Be Proud. Be Orange.  March 21st, 2014

Submitted by Jorge Lopez-Contreras


Coming to Oregon State, there is one thing that becomes apparent during START is that coming to Oregon State means being orange. At the time I didn’t really understand what it meant, but throughout my time here at OSU I have developed a better understanding of what it means to be orange. It’s a philosophy, a set of morals and values that each student should live by.

To me one of the most important components of being orange would have to be being prideful. Not just in your work but also in the way one conducts them when they are affiliated with Oregon State University as one of their students. I think the whole point of having school spirit is to have motivation to do well. To have something that everyone can rally towards because in a way we are all here for a specific reason, to get degrees in our chosen fields. Saying that, one is able to comprehend and better understand what it means to do well. For some, a good school means that they have really good athletic programs for others it’s the academics. Regardless of how one categorizes how well their school performs. I believe a combination of the two is the best indicator the school performance. By doing well in these areas it motivates us to do well in our work so that we may say that we are a part of OSU’s. That students like me are the reason why this is a great school.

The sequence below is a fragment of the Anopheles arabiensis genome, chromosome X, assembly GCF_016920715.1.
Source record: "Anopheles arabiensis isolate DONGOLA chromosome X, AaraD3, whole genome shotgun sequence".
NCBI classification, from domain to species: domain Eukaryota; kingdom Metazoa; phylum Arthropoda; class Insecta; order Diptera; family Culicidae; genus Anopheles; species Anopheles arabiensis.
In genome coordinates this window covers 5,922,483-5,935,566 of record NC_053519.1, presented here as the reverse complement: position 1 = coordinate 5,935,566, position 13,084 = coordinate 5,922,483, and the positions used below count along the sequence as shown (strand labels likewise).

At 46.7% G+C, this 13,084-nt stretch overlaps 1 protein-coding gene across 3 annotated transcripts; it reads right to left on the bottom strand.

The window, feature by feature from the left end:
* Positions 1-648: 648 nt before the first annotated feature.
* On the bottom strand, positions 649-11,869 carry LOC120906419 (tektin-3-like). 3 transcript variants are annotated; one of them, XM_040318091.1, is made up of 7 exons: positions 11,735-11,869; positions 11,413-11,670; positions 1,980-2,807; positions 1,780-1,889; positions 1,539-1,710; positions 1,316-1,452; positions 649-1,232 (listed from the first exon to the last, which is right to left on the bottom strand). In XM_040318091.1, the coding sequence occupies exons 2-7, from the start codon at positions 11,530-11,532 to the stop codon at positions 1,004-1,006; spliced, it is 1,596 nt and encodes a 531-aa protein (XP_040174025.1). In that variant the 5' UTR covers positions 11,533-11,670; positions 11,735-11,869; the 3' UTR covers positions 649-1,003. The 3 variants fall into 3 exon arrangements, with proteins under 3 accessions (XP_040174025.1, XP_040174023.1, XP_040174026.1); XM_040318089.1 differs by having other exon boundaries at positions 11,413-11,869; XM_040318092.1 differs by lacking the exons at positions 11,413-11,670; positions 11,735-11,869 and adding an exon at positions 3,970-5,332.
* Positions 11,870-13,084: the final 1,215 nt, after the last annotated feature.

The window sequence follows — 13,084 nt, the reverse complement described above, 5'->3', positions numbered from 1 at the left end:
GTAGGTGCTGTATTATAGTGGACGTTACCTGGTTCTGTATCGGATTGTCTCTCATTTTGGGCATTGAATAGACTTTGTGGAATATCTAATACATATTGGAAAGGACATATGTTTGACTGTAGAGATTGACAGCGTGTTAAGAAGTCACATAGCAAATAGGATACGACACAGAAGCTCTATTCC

I think there are a lot of values that make up being prideful person. For one is doing our part and taking responsibility to do our part in the community. Whether that means doing something simple as picking up a piece of litter or moving over a seat when you are at the end of aisle and there is an open spot next to you. It means acting responsibly in the community, which Oregon State resides, by that I mostly mean not making a fool of ones selves or do anything that might jeopardize the reputation of the university. It means whenever you are attending an event on campus and or outside, and you are representing the school in some form to act accordingly, to again insure that you don’t do anything that would negatively reflect on the school. At the same time I think it means to take initiative to do your part in the community, like mentioned earlier it can be anything as small as picking up a piece of trash or respecting the cross walk and stoplights if you’re a biker. That if one believes in something that they should participate in that movement and make their voice heard.